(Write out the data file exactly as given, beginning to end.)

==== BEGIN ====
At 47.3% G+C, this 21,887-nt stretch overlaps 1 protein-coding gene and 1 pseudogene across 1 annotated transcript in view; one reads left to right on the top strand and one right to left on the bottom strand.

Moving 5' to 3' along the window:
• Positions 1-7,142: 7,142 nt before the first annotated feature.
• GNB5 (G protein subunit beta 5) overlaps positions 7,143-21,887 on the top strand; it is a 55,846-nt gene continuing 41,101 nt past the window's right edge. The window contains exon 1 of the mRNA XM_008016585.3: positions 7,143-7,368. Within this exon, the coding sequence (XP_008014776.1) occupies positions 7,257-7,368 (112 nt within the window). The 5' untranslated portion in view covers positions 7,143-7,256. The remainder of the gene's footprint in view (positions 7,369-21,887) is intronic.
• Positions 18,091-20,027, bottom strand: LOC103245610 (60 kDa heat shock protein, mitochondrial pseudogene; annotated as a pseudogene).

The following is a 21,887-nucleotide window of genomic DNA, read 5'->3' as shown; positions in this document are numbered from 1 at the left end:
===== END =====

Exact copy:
At 47.3% G+C, this 21,887-nt stretch overlaps 1 protein-coding gene and 1 pseudogene across 1 annotated transcript in view; one reads left to right on the top strand and one right to left on the bottom strand.

Moving 5' to 3' along the window:
• Positions 1-7,142: 7,142 nt before the first annotated feature.
• GNB5 (G protein subunit beta 5) overlaps positions 7,143-21,887 on the top strand; it is a 55,846-nt gene continuing 41,101 nt past the window's right edge. The window contains exon 1 of the mRNA XM_008016585.3: positions 7,143-7,368. Within this exon, the coding sequence (XP_008014776.1) occupies positions 7,257-7,368 (112 nt within the window). The 5' untranslated portion in view covers positions 7,143-7,256. The remainder of the gene's footprint in view (positions 7,369-21,887) is intronic.
• Positions 18,091-20,027, bottom strand: LOC103245610 (60 kDa heat shock protein, mitochondrial pseudogene; annotated as a pseudogene).

The following is a 21,887-nucleotide window of genomic DNA, read 5'->3' as shown; positions in this document are numbered from 1 at the left end: